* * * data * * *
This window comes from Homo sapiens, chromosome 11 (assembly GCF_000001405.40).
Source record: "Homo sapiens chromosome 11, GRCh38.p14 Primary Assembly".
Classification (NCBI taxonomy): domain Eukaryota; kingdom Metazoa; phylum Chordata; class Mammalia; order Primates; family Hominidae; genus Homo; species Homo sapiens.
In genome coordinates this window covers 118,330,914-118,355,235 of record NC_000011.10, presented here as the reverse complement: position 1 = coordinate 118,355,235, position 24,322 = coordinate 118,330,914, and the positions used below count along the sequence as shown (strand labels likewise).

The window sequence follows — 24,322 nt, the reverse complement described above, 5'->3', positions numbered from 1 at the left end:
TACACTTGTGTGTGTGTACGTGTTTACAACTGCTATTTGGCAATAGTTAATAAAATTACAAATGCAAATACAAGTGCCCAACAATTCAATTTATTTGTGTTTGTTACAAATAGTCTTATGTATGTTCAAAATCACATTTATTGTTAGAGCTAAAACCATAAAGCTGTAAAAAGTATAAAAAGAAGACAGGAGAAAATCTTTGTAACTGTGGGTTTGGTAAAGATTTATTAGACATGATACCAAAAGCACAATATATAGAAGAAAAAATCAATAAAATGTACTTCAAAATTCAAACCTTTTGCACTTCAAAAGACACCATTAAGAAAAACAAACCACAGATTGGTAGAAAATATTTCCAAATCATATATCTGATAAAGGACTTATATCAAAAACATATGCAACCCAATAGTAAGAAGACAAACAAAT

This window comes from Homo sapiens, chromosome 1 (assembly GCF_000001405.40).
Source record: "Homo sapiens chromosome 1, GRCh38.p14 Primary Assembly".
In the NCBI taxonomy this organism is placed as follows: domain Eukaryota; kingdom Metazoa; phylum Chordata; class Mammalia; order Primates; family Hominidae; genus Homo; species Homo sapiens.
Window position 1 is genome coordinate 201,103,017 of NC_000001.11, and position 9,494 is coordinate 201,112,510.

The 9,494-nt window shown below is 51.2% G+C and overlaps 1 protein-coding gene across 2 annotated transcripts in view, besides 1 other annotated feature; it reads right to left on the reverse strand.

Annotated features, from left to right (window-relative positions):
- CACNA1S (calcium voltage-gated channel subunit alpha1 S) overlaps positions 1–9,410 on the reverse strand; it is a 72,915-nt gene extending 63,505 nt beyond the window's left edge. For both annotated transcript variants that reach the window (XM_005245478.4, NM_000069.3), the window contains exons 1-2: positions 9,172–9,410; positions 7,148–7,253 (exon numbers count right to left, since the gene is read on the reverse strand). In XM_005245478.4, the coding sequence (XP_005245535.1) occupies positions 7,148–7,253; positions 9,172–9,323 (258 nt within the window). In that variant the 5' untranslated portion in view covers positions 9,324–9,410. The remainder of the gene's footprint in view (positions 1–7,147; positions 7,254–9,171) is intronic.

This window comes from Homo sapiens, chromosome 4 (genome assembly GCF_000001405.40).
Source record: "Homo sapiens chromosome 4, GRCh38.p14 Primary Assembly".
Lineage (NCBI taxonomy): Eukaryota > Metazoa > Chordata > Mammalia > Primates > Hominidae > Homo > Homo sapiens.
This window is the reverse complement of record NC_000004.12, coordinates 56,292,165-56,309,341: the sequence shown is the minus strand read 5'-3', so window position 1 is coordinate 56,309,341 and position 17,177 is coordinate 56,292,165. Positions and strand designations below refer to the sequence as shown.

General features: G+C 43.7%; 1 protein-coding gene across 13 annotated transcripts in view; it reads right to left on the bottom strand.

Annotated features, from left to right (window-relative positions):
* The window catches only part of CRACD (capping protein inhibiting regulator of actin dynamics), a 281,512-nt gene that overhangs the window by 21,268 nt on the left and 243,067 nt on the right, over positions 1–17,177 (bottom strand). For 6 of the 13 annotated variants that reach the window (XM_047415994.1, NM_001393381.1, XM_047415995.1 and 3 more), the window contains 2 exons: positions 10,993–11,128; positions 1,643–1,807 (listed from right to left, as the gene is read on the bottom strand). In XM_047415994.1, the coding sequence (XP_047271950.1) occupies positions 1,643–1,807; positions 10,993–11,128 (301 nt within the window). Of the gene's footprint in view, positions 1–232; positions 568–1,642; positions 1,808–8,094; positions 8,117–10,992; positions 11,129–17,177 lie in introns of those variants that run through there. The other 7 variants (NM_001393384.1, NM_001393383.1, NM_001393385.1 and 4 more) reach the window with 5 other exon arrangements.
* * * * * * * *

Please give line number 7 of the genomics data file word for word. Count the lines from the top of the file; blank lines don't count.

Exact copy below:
This window comes from Homo sapiens, chromosome 1 (assembly GCF_000001405.40).